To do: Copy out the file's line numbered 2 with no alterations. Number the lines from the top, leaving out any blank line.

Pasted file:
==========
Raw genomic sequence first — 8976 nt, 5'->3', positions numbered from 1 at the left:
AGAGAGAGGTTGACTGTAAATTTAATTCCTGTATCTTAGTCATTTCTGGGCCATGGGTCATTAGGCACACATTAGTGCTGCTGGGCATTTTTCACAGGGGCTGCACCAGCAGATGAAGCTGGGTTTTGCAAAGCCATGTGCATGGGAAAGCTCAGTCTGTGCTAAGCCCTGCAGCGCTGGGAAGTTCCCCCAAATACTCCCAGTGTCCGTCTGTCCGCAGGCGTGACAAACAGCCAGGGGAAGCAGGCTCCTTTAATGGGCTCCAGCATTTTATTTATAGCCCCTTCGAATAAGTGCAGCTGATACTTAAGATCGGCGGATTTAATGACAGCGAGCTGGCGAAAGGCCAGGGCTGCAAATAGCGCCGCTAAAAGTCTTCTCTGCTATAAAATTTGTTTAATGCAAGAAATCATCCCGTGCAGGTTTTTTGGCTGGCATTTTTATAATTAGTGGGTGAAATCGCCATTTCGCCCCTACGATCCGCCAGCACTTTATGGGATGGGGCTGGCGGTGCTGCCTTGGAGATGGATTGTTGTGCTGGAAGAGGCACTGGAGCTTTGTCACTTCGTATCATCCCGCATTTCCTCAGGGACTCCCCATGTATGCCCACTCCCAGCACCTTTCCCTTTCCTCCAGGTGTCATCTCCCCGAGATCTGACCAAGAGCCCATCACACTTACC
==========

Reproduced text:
AGAGAGAGGTTGACTGTAAATTTAATTCCTGTATCTTAGTCATTTCTGGGCCATGGGTCATTAGGCACACATTAGTGCTGCTGGGCATTTTTCACAGGGGCTGCACCAGCAGATGAAGCTGGGTTTTGCAAAGCCATGTGCATGGGAAAGCTCAGTCTGTGCTAAGCCCTGCAGCGCTGGGAAGTTCCCCCAAATACTCCCAGTGTCCGTCTGTCCGCAGGCGTGACAAACAGCCAGGGGAAGCAGGCTCCTTTAATGGGCTCCAGCATTTTATTTATAGCCCCTTCGAATAAGTGCAGCTGATACTTAAGATCGGCGGATTTAATGACAGCGAGCTGGCGAAAGGCCAGGGCTGCAAATAGCGCCGCTAAAAGTCTTCTCTGCTATAAAATTTGTTTAATGCAAGAAATCATCCCGTGCAGGTTTTTTGGCTGGCATTTTTATAATTAGTGGGTGAAATCGCCATTTCGCCCCTACGATCCGCCAGCACTTTATGGGATGGGGCTGGCGGTGCTGCCTTGGAGATGGATTGTTGTGCTGGAAGAGGCACTGGAGCTTTGTCACTTCGTATCATCCCGCATTTCCTCAGGGACTCCCCATGTATGCCCACTCCCAGCACCTTTCCCTTTCCTCCAGGTGTCATCTCCCCGAGATCTGACCAAGAGCCCATCACACTTACC